Waypoint: Game of Drones Book Review

“Waypoint: Game of Drones” is a captivating, entertaining, and gripping techno-thriller authored by C. F. Waller; who is known for a few of his other books such as “The Calling Tree” and “Tourists of the Apocalypse”.  It is a rather long book consisting of nearly six-hundred pages, but the book did not feel or seem long when reading it.  If you are a person who likes to be taken around the globe on adventures, enjoys technology and computers, along with a game of Hunt the Wampus, I recommend you pick up this book and give it a try.  It contains action, adventure, mystery, and did I mention technology?

The story opens in a rather suspenseful and mysterious way.  It quickly engulfs the reader in the rather broken and dark world of one of our main characters.  We are given some insight into a few other mysteries which become relevant as the book progresses.  In many way, it is a hard book to review without giving away some of the surprise.  Needless to say, this dissimilar set of characters must join forces to defeat their one true enemy.  Who does not like a story that takes you from the bottom of the ocean to the tops of the clouds and everywhere in between?  We are presented with strong AI (Artificial Intelligence), autonomous drones, conspiratorial countries, and characters who are often broken and in need of one another.

The story overall is believable and shows how vulnerable a wired society can be.  The book was a bit over-the-top at times, but we are shown how friendships are forged, lost, and let go throughout the story.  There are times of deep emotional aspects along with mindless points of action.  The characters felt like they had depth and body to them; something that is often lost in many modern books of the genre.  Characters were presented as being fragile and did not seem invincible like super heroes making me wonder if they would survive various incidents.  The book’s technology was well researched and implemented.  Some of the technology was more futuristic then what we have today, which is not a bad thing.  It is a piece of fiction and not required to fit within our technological understanding of our present day.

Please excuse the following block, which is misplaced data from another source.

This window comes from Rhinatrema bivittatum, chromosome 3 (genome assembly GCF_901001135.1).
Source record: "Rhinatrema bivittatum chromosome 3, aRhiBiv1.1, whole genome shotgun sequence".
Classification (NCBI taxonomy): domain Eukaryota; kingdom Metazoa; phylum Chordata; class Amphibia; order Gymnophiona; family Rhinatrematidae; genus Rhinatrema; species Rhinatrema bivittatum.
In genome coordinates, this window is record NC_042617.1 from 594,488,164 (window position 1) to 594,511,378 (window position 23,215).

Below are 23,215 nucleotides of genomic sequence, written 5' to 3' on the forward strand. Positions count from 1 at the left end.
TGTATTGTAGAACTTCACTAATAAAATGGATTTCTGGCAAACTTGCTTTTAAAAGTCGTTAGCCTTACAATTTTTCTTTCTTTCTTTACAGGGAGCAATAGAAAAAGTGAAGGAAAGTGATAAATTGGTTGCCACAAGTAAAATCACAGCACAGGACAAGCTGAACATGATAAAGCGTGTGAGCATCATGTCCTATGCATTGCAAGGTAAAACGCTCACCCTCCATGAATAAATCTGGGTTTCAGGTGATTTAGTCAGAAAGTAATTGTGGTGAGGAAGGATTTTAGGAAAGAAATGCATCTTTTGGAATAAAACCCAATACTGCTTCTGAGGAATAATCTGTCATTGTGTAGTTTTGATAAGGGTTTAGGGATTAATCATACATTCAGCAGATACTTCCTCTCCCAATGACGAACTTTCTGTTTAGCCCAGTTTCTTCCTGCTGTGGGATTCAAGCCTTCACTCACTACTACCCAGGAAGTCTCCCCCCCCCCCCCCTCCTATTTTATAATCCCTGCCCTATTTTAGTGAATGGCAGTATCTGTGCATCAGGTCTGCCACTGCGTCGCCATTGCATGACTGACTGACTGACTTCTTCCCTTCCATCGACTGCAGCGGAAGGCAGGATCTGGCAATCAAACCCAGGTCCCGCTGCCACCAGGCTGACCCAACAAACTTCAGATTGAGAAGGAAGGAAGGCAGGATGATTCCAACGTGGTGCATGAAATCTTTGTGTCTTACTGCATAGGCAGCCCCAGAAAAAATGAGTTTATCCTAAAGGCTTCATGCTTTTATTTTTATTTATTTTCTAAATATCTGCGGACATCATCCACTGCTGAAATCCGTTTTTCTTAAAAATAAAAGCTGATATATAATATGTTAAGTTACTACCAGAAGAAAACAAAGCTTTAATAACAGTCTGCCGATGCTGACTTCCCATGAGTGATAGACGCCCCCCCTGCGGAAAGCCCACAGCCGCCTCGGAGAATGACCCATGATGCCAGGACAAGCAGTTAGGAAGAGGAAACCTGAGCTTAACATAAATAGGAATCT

A few things that I would call out, which the author said were done in a later release of the book, would be some of the grammar and spelling issues I came across while reading this book.  Again, nothing that would prevent me from enjoying it, but something that could easily have been addressed by an editor or others who could read a pre-release copy and make suggestions.  Even though the book followed a specific path, I felt a few of the more open plotlines were not fully addressed when the book completed.  I would have liked to have had a longer epilogue closing out some of the remaining mysteries.  Again, this is only a suggestion as I enjoyed the book’s ending and that it was provided as a stand-along novel not requiring a sequel, even though the story could continue into a new book.

In summary, I often do not read books as much as I listen to audiobook because I’m a slow reader.  I will say, this book kept my attention and drew me in enough that I wanted to read it to its end.  For me, that is a sign of a good story and author.  There were a few bumps along the way with grammar and spelling, but I can usually overcome or forgive them when the story takes me on a journey like this one did.  I would recommend it to anyone who enjoys technology thrillers.

Disclaimer: I was voluntarily provided this review copy book at no charge by the author, publisher and/or narrator.

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